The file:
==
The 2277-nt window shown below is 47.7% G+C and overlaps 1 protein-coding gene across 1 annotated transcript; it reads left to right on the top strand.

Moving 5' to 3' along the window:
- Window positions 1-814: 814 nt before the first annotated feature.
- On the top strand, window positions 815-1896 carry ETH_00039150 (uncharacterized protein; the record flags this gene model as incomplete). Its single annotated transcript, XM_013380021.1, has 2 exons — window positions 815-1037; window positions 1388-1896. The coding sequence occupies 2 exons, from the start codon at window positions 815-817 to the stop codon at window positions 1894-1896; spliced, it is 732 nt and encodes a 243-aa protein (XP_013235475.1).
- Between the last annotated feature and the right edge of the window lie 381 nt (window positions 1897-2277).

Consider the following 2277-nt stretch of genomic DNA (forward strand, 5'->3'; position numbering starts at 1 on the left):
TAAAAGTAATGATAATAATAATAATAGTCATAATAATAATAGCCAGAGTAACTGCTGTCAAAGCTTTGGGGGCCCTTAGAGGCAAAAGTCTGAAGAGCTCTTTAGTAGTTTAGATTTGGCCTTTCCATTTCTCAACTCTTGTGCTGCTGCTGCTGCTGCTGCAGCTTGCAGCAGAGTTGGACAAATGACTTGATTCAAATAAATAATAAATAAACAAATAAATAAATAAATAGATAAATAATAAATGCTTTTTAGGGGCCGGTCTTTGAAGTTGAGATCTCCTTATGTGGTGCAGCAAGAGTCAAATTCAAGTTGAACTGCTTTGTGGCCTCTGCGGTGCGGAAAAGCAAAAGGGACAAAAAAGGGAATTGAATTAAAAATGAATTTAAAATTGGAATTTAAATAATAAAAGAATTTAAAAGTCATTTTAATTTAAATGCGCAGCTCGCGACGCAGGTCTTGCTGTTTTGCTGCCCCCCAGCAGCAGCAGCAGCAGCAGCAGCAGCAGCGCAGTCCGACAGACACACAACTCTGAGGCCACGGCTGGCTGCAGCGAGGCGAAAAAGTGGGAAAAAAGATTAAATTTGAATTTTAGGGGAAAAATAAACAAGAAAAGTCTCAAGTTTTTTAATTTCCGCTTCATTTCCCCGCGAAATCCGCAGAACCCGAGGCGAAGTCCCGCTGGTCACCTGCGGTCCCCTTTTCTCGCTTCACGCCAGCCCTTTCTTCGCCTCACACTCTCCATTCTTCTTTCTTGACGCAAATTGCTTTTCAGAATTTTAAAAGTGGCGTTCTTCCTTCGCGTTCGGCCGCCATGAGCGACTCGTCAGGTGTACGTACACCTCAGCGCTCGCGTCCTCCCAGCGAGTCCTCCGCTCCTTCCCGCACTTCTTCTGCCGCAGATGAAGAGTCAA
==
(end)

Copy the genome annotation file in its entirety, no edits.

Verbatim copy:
The 2277-nt window shown below is 47.7% G+C and overlaps 1 protein-coding gene across 1 annotated transcript; it reads left to right on the top strand.

Moving 5' to 3' along the window:
- Window positions 1-814: 814 nt before the first annotated feature.
- On the top strand, window positions 815-1896 carry ETH_00039150 (uncharacterized protein; the record flags this gene model as incomplete). Its single annotated transcript, XM_013380021.1, has 2 exons — window positions 815-1037; window positions 1388-1896. The coding sequence occupies 2 exons, from the start codon at window positions 815-817 to the stop codon at window positions 1894-1896; spliced, it is 732 nt and encodes a 243-aa protein (XP_013235475.1).
- Between the last annotated feature and the right edge of the window lie 381 nt (window positions 1897-2277).

Consider the following 2277-nt stretch of genomic DNA (forward strand, 5'->3'; position numbering starts at 1 on the left):
TAAAAGTAATGATAATAATAATAATAGTCATAATAATAATAGCCAGAGTAACTGCTGTCAAAGCTTTGGGGGCCCTTAGAGGCAAAAGTCTGAAGAGCTCTTTAGTAGTTTAGATTTGGCCTTTCCATTTCTCAACTCTTGTGCTGCTGCTGCTGCTGCTGCAGCTTGCAGCAGAGTTGGACAAATGACTTGATTCAAATAAATAATAAATAAACAAATAAATAAATAAATAGATAAATAATAAATGCTTTTTAGGGGCCGGTCTTTGAAGTTGAGATCTCCTTATGTGGTGCAGCAAGAGTCAAATTCAAGTTGAACTGCTTTGTGGCCTCTGCGGTGCGGAAAAGCAAAAGGGACAAAAAAGGGAATTGAATTAAAAATGAATTTAAAATTGGAATTTAAATAATAAAAGAATTTAAAAGTCATTTTAATTTAAATGCGCAGCTCGCGACGCAGGTCTTGCTGTTTTGCTGCCCCCCAGCAGCAGCAGCAGCAGCAGCAGCAGCAGCGCAGTCCGACAGACACACAACTCTGAGGCCACGGCTGGCTGCAGCGAGGCGAAAAAGTGGGAAAAAAGATTAAATTTGAATTTTAGGGGAAAAATAAACAAGAAAAGTCTCAAGTTTTTTAATTTCCGCTTCATTTCCCCGCGAAATCCGCAGAACCCGAGGCGAAGTCCCGCTGGTCACCTGCGGTCCCCTTTTCTCGCTTCACGCCAGCCCTTTCTTCGCCTCACACTCTCCATTCTTCTTTCTTGACGCAAATTGCTTTTCAGAATTTTAAAAGTGGCGTTCTTCCTTCGCGTTCGGCCGCCATGAGCGACTCGTCAGGTGTACGTACACCTCAGCGCTCGCGTCCTCCCAGCGAGTCCTCCGCTCCTTCCCGCACTTCTTCTGCCGCAGATGAAGAGTCAA